Sunday, March 26, 2023

‘Under the Volcano’ Review: Rockers Recall the Remote Island Where Luxurious ’80s Record-Making Had Its Last Stand

The music documentary “Under the Volcano” is essentially a travelogue — not so much for its setting, the island of Monserrat in the West Indies, although there are luscious drone shots aplenty, as for the trip it takes back to the pop world of the 1980s. The subject is super-producer George Martin’s short-lived AIR Studio on the Caribbean island, a magnet for big stars and even bigger recording budgets back in the boom time of the early MTV era, a time when “welcome to the jungle” meant you should put the record company on the hook for untold amounts of money to go record, as luxuriously as anyone ever has, in an actual jungle.

Newly available on digital and streaming platforms, the doc will be catnip to the class of record nerds who care about which great records came out of which bygone studios… and this one certainly offers better scenery than, say, the Van Nuys-set “Sound City.” But although there’s certainly some amount of tale to be told about what made this facility unique, ultimately its pleasures are anecdotal — now, the making of “Brothers in Arms”; now, “Synchronicity”! — like watching a few episodes of the BBC documentary series “Classic Albums” back to back, but with an overlay of the greenest greens you’ve ever seen.

The opening minutes offer the spoiler that AIR Monserrat had only a limited time span, 1979-89, and now sits as a ghost site on the island with some of the original fixtures still rusting inside the bombed-out looking interior, and the pool where the Police, Duran Duran and Dire Straits once posed in their swimming trunks now half-full with rain water. The implication is that a volcanic explosion brought it all to an end, although what we eventually find out (hope this is not a spoiler) is that it was really a hurricane that killed the studio in ’89, with the eruption that followed a few years later maybe really just being a coup de grace. (The volcanic flow rendered most of the island’s population of 12,000 homeless, although it spared the already abandoned AIR facility, which still stands as a set of ruins.)

In the years following the breakup of the Beatles, Martin had tired of London’s Abbey Road studio, which, despite its fame, was run like a factory, with even its refrigerator locked up at night, as one witness recalls. So he established first his own AIR studio in London and then this one in Monserrat. It was beloved by rockers not just because of the ocean views, the pool and the chance to record at any hour of the day through an extended residential stay, but also, as Stewart Copeland of the Police points out, because it was 12 hours away from the nearest record company headquarters. Not that anyone whose label could afford to book the place was probably looking to do their obscure art project: The studio was the home of some of the glossiest pop smashes of the ’80s, from Elton John’s “I’m Still Standing” to Paul McCartney and Stevie Wonder’s “Ebony and Ivory.”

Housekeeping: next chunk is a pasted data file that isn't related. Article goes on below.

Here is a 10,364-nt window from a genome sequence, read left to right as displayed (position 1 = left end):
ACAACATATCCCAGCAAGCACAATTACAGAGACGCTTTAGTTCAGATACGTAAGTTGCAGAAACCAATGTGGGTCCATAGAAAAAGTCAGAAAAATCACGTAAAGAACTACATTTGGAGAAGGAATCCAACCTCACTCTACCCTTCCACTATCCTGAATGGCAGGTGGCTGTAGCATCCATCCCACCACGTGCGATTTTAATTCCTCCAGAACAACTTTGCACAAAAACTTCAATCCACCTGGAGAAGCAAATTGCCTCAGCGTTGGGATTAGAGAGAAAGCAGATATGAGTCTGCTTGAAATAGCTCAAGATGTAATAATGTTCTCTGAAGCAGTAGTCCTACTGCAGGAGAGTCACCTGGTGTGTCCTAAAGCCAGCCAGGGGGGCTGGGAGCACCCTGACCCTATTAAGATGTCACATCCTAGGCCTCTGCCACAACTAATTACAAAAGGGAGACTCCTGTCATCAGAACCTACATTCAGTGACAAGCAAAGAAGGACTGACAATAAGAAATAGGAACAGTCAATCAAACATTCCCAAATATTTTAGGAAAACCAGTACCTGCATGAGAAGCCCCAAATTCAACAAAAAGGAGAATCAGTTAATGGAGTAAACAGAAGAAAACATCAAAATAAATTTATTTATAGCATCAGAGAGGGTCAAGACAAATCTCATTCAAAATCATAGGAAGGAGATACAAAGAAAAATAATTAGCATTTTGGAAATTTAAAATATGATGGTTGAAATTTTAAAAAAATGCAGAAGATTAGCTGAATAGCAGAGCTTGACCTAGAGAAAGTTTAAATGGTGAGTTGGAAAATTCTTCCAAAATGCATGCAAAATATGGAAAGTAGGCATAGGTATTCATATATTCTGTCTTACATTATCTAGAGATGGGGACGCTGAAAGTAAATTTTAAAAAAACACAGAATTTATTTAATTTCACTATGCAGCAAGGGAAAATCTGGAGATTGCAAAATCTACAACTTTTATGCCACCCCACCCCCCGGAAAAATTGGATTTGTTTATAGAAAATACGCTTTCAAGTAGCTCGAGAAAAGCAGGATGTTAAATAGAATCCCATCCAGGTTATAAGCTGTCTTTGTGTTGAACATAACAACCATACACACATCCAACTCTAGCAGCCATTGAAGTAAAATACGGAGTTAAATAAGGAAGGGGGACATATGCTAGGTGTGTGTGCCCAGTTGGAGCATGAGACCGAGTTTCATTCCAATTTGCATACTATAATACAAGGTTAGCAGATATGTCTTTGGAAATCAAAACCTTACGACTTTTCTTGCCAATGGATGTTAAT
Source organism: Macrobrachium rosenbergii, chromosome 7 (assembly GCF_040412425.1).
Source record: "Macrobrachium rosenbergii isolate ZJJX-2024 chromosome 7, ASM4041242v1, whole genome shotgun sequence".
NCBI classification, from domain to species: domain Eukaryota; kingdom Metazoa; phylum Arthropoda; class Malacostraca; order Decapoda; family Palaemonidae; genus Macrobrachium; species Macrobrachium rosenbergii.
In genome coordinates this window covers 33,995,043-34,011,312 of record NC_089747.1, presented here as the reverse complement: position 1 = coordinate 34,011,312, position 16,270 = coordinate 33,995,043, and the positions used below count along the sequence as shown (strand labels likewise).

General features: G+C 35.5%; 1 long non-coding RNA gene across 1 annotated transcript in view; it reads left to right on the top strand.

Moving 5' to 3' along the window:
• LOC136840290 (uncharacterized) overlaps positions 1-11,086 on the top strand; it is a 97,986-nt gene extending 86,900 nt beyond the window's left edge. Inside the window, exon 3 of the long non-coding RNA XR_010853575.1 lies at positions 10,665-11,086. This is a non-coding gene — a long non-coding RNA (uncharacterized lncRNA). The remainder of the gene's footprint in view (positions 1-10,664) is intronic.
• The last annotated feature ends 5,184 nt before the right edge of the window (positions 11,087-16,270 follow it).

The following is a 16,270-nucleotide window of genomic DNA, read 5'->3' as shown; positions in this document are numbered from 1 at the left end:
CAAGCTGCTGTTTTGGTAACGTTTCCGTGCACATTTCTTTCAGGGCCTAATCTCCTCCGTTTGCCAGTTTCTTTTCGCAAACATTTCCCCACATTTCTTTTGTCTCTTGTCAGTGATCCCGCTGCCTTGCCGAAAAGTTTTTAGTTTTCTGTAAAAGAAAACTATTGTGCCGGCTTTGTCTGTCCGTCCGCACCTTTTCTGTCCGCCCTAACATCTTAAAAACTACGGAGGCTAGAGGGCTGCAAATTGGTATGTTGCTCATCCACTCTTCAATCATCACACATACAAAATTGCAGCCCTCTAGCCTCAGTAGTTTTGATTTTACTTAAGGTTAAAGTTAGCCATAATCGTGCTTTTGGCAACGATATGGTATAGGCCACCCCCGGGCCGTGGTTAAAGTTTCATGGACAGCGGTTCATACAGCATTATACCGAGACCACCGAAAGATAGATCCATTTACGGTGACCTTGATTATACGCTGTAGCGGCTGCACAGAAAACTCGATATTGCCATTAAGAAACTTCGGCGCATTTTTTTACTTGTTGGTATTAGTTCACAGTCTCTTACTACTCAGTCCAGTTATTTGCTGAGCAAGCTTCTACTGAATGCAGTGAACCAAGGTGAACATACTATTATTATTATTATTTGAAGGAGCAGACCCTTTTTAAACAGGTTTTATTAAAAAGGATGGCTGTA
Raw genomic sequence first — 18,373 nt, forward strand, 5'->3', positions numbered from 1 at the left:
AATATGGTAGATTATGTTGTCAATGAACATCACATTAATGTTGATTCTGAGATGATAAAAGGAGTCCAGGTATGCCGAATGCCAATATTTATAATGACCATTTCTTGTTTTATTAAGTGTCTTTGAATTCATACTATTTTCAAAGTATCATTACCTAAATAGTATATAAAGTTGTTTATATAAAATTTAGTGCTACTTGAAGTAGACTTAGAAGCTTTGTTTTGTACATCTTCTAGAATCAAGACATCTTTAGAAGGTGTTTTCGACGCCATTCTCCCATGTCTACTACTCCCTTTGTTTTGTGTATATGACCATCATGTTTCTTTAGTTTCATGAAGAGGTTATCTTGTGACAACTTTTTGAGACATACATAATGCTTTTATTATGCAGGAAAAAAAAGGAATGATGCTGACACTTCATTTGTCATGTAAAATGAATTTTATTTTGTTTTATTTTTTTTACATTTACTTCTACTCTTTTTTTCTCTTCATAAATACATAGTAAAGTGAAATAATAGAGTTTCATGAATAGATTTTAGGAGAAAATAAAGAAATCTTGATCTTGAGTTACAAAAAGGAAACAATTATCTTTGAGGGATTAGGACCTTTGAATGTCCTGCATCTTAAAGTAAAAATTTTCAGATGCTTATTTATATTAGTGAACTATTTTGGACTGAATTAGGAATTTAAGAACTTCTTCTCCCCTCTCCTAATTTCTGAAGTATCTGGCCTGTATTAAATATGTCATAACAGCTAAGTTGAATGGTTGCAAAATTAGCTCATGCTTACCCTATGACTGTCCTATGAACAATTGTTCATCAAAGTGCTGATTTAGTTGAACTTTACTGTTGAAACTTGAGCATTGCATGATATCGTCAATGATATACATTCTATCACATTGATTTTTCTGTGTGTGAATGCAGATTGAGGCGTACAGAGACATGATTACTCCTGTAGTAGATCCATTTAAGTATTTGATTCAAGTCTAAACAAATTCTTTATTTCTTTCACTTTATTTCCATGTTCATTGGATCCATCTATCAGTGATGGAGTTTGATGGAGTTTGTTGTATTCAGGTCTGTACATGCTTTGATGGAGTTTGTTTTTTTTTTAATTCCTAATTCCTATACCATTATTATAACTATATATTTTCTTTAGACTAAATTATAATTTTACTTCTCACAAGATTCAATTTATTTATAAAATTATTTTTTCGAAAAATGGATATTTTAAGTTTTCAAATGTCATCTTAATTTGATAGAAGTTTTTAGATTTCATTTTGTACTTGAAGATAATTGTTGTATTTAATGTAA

It was not for everybody. The late Lou Reed is seen in a vintage clip saying, “That wasn’t a good experience for me. Palm trees and the ocean … I need to hear traffic.” Nick Rhodes, the one member of Duran Duran who went on camera for the doc, says it fell to him to stay up all night working in the studio while other members of the band enjoyed being outdoors during the daytime a little too much, and they ultimately had to go back to an urban environment to finish their album. Producer Neil Dorfsman discusses an especially mellow Dire Straits session in which he looked around at the players in shorts and sunblock and realized the tempo had crawled to a pacemaker-ready 40 beats-per-minute. Others flourished in the environment, though, like — who would’ve guessed? — Jimmy Buffett, who named the album he recorded there “Volcano.”

The section about the Police’s two albums made there is the best, partly because all three members of the trio are on camera recounting their growing personal differences in the studio. Where other bands grew closer in the cloistered environment, Copeland notes that for them, “it was a paradise which we soon turned into a living hell.” This does point up, though, something that “Under the Volcano” has in its disfavor: Aside from the Police’s swan song and Dire Straits’ “Brothers in Arms,” there weren’t really many enduring-classic albums made there. McCartney’s “Tug of War,” the Rolling Stones’ “Steel Wheels” and Elton’s “Too Low for Zero” may be significant items in their catalogs, but no doubt we’d rather be hearing about the more formidable albums they were making in less scenic climes 10 or 15 years earlier.

One thing director Gracie Otto does exceptionally well is make a case that the AIR studio might have eventually gone down like a dinosaur even without natural disasters hastening its extinction, as the advent of digital recording rendered multi-million dollar consoles less of a necessity and record company budgets began to severely shrink. A facility like AIR was a monument to beauty, but also to bloat. No one would have imagined Nirvana getting off a private jet for a two-week or month-long stay, with windsurfing lessons as part of the deal. But you can see why it felt like nirvana at the time — enough so to be rooting against that hurricane and volcano, regardless of whether the kind of music-biz that sustained an AIR had to evaporate.


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